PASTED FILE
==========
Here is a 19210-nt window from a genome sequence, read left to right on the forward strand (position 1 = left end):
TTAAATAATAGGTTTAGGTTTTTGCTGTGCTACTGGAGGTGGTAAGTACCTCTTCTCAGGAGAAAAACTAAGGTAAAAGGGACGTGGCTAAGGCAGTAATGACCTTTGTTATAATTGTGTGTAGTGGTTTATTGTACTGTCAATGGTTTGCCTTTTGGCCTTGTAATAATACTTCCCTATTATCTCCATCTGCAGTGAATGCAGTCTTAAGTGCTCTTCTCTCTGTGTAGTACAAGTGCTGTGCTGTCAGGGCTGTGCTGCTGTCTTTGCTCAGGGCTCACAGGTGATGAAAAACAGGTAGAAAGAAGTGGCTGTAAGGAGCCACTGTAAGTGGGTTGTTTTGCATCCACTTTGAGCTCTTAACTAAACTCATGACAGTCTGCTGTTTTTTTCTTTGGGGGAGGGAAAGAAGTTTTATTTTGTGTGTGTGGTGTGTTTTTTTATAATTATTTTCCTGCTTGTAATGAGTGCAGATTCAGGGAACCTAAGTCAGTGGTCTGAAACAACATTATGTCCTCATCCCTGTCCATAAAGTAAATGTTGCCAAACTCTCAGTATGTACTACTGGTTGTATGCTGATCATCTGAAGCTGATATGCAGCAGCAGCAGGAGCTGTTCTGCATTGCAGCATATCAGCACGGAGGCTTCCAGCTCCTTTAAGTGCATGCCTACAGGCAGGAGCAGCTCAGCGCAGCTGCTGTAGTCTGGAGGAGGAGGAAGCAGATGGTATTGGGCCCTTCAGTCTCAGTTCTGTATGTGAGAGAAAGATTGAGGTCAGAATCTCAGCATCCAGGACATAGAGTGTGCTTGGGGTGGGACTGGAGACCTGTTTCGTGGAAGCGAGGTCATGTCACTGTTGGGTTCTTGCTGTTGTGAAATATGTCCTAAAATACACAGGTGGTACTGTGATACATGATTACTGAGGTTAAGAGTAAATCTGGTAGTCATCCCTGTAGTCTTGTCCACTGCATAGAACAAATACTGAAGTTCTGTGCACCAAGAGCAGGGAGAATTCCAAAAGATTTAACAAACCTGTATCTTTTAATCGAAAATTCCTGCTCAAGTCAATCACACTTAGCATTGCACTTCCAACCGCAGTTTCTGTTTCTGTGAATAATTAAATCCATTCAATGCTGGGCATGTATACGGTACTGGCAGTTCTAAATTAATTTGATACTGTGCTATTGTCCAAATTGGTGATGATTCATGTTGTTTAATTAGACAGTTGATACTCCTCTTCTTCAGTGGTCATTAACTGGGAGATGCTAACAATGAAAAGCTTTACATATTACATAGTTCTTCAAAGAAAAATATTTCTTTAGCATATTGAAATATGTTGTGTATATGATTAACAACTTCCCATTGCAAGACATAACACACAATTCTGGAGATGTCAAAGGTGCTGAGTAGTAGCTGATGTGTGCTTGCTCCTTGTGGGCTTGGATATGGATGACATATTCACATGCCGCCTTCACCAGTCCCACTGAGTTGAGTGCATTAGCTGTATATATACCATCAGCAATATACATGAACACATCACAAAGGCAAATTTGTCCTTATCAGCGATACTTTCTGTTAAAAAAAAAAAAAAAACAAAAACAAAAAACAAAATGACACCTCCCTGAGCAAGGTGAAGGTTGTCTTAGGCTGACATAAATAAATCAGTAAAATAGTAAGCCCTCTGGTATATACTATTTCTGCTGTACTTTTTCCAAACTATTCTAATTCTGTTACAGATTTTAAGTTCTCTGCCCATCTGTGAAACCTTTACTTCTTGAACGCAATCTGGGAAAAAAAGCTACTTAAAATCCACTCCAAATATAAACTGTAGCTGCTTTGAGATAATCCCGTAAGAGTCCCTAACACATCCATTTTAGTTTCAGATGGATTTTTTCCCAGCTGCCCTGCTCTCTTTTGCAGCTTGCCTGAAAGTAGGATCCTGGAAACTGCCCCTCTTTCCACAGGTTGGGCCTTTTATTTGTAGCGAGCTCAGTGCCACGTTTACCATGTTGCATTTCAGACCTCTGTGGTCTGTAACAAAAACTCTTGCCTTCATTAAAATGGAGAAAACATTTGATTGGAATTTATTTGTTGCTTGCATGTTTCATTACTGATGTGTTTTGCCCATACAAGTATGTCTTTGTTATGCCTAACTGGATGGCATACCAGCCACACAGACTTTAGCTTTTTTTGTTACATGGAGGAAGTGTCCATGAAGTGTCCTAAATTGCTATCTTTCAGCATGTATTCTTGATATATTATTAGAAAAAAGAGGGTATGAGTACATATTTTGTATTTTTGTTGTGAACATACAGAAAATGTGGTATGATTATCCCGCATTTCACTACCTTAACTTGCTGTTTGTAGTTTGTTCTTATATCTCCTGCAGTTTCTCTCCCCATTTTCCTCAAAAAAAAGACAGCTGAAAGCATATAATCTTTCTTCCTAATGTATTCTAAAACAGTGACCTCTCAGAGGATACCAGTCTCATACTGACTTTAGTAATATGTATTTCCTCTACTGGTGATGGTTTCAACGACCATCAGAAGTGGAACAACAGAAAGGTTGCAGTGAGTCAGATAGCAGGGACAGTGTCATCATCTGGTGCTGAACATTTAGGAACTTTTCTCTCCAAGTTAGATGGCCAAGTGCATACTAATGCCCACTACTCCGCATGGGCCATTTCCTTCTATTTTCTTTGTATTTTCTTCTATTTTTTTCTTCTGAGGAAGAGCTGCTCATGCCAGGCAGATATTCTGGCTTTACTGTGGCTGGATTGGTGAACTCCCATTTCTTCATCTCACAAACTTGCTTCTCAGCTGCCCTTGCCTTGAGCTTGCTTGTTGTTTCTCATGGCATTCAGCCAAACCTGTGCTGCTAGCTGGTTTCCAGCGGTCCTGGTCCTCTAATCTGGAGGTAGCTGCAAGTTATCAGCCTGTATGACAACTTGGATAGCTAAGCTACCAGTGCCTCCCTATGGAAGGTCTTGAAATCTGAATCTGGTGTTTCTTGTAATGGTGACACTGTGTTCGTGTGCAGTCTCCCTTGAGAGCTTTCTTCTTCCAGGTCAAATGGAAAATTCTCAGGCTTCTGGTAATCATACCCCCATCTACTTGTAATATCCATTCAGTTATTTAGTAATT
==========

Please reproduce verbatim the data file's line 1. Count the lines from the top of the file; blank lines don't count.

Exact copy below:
Here is a 19210-nt window from a genome sequence, read left to right on the forward strand (position 1 = left end):